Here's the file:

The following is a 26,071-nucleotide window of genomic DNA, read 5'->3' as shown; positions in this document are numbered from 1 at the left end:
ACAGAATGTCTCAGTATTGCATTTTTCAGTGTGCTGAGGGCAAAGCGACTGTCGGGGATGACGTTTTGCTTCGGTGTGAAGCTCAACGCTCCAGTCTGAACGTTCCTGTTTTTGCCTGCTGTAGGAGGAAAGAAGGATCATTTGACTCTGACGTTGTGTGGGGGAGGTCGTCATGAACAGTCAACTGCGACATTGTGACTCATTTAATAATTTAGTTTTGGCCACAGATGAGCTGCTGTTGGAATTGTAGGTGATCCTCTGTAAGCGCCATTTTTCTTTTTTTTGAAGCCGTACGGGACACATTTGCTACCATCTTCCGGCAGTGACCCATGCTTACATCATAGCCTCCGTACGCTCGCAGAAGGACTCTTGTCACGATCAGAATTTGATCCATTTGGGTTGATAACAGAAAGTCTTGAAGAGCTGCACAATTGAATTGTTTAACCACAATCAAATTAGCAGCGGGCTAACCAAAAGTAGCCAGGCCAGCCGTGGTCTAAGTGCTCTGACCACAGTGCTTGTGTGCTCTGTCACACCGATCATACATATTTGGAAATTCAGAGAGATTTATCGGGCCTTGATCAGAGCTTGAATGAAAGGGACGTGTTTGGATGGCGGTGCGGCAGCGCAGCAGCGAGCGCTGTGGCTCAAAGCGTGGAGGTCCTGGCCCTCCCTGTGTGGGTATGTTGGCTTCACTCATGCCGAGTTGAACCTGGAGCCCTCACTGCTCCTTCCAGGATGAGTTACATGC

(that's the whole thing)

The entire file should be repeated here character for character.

The following is a 26,071-nucleotide window of genomic DNA, read 5'->3' as shown; positions in this document are numbered from 1 at the left end:
ACAGAATGTCTCAGTATTGCATTTTTCAGTGTGCTGAGGGCAAAGCGACTGTCGGGGATGACGTTTTGCTTCGGTGTGAAGCTCAACGCTCCAGTCTGAACGTTCCTGTTTTTGCCTGCTGTAGGAGGAAAGAAGGATCATTTGACTCTGACGTTGTGTGGGGGAGGTCGTCATGAACAGTCAACTGCGACATTGTGACTCATTTAATAATTTAGTTTTGGCCACAGATGAGCTGCTGTTGGAATTGTAGGTGATCCTCTGTAAGCGCCATTTTTCTTTTTTTTGAAGCCGTACGGGACACATTTGCTACCATCTTCCGGCAGTGACCCATGCTTACATCATAGCCTCCGTACGCTCGCAGAAGGACTCTTGTCACGATCAGAATTTGATCCATTTGGGTTGATAACAGAAAGTCTTGAAGAGCTGCACAATTGAATTGTTTAACCACAATCAAATTAGCAGCGGGCTAACCAAAAGTAGCCAGGCCAGCCGTGGTCTAAGTGCTCTGACCACAGTGCTTGTGTGCTCTGTCACACCGATCATACATATTTGGAAATTCAGAGAGATTTATCGGGCCTTGATCAGAGCTTGAATGAAAGGGACGTGTTTGGATGGCGGTGCGGCAGCGCAGCAGCGAGCGCTGTGGCTCAAAGCGTGGAGGTCCTGGCCCTCCCTGTGTGGGTATGTTGGCTTCACTCATGCCGAGTTGAACCTGGAGCCCTCACTGCTCCTTCCAGGATGAGTTACATGC